Afghan pullout spurs debate, refugees

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Six weeks after Norway officially withdrew most of its troops from Afghanistan, debate continues to rumble over the results of the country’s 11-year involvement in the war against terrorism and the Taliban. Norwegian authorities also reportedly now face asylum applications from scores of Afghans who worked for Norwegian defense forces.

Norwegian troops have been stationed in Afghanistan since shortly after the invasion by international forces in 2001, with the aim of beating the Taliban and routing out terrorists. Some troops will remain through 2014, but most Norwegian soldiers have been returning home this fall. PHOTO: Forsvaret

The debate began even before the official pullout on October 1, with many wondering whether Norway’s lengthy participation was worth the effort. Norwegian troops were mostly charged with trying to stabilize the country, building up Afghanistan’s own police and defense forces, and offering humanitarian aid.

Three of the opposition parties in parliament plus one of the parties making up Norway’s government coalition are calling for a broad evaluation of Norway’s contribution to the international effort to bring stability to Afghanistan. SV, the Christian Democrats, the Progress Party and the Liberal Party claim they’re meeting resistance from both the Labour Party, which leads the government coalition and, in an unusual alliance between political arch rivals, from the Conservative Party. The small Center Party, also a member of the left-center coalition that continued to back Norway’s presence in Afghanistan when it assumed government power in 2005, also opposes a formal evaluation of the Afghan mission at this point.

“We can’t have evaluations and investigations of everything here at home,” Ivar Kristiansen of the Conservative Party told newspaper Aftenposten late last week. He said the Conservatives are open to participation in a cooperative evaluation along with Norway’s allies when the operation is actually over, but not now.

‘Unwarranted and almost improper’
Svein Roald Hansen, Labour’s spokesman on foreign affairs, doesn’t support calls for an independent, Norwegian evaluation of the Afghan involvement either, and even warns against it. Lars Peder Brekk of the Center Party agrees, calling any evaluation now “unwarranted and almost improper,” since some Norwegian troops remain in Afghanistan. “We can discuss this when all the soldiers are out,” Brekk said, but added that any evaluation should be conducted by military experts, not necessarily the politicians.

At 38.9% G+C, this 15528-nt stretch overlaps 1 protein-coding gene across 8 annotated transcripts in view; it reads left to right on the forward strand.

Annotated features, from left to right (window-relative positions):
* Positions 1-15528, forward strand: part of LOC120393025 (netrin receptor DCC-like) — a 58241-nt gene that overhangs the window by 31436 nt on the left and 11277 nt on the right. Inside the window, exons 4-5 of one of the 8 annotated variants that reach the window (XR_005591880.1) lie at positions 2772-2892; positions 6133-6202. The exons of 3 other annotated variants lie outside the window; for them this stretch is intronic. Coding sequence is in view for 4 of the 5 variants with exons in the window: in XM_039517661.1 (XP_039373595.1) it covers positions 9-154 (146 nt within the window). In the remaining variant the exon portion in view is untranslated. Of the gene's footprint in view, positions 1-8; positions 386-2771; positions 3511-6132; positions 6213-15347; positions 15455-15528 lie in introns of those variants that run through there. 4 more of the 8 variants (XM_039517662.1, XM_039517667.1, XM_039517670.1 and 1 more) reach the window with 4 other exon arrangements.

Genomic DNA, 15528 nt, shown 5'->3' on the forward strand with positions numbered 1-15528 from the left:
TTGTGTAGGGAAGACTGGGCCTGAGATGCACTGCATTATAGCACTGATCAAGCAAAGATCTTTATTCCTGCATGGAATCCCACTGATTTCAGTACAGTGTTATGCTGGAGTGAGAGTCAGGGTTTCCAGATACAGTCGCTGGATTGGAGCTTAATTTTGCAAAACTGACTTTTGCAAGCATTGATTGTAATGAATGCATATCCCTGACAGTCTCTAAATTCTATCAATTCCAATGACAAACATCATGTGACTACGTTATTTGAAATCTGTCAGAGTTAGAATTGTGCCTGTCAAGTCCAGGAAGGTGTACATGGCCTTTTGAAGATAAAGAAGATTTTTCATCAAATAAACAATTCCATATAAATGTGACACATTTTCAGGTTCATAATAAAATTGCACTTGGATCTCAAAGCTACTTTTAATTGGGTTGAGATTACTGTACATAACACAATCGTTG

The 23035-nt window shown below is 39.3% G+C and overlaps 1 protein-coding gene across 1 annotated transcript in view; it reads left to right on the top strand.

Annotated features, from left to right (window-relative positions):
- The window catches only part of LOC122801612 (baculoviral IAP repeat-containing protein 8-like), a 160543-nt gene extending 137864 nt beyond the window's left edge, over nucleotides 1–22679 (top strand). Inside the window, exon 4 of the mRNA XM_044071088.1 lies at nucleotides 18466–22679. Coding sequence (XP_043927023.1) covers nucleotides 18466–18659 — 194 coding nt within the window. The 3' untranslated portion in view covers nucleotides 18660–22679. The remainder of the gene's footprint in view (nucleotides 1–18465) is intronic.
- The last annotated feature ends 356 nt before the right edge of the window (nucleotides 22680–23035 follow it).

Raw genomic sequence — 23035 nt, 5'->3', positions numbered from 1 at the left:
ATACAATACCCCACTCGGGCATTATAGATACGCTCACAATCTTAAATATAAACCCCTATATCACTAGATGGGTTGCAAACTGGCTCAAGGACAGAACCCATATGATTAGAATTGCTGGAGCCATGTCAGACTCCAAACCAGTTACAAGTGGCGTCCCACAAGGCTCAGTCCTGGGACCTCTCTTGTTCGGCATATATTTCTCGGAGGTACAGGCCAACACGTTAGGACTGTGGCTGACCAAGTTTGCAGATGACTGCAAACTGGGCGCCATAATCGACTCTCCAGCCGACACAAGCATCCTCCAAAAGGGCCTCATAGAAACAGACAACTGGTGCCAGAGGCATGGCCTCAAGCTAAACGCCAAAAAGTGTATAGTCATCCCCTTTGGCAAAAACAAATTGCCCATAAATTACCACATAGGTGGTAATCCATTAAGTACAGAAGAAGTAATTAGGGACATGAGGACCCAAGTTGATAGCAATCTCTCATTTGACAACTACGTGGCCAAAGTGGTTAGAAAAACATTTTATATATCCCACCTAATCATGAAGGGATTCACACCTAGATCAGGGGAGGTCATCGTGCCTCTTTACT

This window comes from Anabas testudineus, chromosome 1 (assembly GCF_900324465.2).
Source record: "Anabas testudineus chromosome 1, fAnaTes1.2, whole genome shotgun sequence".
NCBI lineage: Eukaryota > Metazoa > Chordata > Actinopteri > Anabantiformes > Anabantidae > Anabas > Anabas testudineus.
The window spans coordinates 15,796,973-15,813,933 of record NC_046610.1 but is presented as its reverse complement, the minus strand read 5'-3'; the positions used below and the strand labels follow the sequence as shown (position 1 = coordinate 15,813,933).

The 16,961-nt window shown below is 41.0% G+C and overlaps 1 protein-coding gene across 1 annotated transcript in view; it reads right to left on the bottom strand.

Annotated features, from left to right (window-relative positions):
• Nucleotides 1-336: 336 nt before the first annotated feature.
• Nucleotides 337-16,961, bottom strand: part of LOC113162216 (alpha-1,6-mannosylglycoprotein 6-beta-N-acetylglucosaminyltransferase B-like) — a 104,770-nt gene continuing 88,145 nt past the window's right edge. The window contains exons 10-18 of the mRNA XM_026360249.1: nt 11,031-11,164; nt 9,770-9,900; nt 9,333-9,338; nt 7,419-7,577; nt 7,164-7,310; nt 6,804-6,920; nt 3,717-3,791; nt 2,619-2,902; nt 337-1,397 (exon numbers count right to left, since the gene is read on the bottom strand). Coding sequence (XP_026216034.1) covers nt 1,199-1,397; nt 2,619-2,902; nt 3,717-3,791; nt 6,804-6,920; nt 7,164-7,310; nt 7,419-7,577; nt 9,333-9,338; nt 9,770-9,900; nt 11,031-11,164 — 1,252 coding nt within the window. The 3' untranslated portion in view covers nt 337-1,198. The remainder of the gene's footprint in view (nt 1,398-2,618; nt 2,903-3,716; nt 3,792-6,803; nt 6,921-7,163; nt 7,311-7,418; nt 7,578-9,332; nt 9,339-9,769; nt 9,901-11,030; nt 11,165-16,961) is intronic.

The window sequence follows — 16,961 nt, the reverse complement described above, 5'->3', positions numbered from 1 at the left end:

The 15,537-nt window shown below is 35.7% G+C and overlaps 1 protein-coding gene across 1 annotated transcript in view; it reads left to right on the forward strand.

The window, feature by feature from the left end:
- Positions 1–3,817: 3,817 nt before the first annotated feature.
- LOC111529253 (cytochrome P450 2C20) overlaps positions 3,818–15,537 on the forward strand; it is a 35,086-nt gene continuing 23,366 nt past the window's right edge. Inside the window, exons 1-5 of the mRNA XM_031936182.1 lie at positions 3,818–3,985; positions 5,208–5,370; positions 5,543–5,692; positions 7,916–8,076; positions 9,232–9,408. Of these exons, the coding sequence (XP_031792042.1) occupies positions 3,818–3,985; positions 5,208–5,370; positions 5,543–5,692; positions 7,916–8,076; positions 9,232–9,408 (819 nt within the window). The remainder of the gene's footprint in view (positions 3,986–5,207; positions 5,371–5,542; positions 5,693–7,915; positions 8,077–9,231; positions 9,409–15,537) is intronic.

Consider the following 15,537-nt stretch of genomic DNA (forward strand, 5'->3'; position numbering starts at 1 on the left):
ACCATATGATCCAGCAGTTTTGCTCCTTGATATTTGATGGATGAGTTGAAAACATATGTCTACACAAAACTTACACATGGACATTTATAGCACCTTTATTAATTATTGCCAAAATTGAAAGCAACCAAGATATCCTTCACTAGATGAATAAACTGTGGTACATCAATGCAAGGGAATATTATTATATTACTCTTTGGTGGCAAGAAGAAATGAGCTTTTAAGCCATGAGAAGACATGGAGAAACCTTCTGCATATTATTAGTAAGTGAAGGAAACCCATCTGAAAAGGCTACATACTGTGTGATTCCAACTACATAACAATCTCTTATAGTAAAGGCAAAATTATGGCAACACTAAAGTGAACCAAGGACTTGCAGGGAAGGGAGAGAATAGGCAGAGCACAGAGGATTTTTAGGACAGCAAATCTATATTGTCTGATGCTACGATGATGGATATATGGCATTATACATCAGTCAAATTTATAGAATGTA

It was some questions raised by a top military expert, Gen Robert Mood, though, that sparked debate over Afghanistan late last summer, and the head of the military’s special forces, Col Eirik Johan Kristoffersen, is among those calling for an evaluation of the Norwegian involvement. “It’s very healthy to go through it all, also the civilian contribution,” Kristoffersen told Aftenposten. Norwegian Defense Chief Harald Sunde is reluctant to comment, calling it a “political issue.”

Debate heated up last week when Bård Vegar Solhjell, a government minister for the Socialist Left party (SV) now in charge of environmental issues, countered the assessment of his own government colleague, Defense Minister Anne-Grete Strøm-Erichsen, and called the war in Afghanistan “unsuccessful” and “a serious mistake.” Strøm-Erichsen and her Labour colleague Espen Barth Eide, the foreign minister who formerly headed defense, had called it a “success.” SV has always been against the war, though, and the party has long opposed Norway’s membership in NATO. They question whether war is the best way to fight terrorism.

Former Afghan staff seek protection
Meanwhile, many Aghans who worked for Norwegian defense forces as translators or cooks in Maimana, Faryab, for example, are now seeking asylum in Norway, reported newspaper VG on Thursday. Nearly 100 Afghans want refuge in Norway, fearing they’ll be subject to reprisal at home without the protection of their foreign employers.

VG reported that most of the 44 translators working for Norwegian troops were dismissed when the soldiers started leaving Afghanistan in September, and given four weeks’ pay. One of them told VG that “after the Norwegians left, the situation in Faryab is much worse. More people are being killed. And we who worked for the Norwegian forces are being threatened.”

Norwegian government officials aren’t commenting on whether they’ll take responsibility for the people who once aided the Norwegian troops.

Views and News from Norway/Nina Berglund

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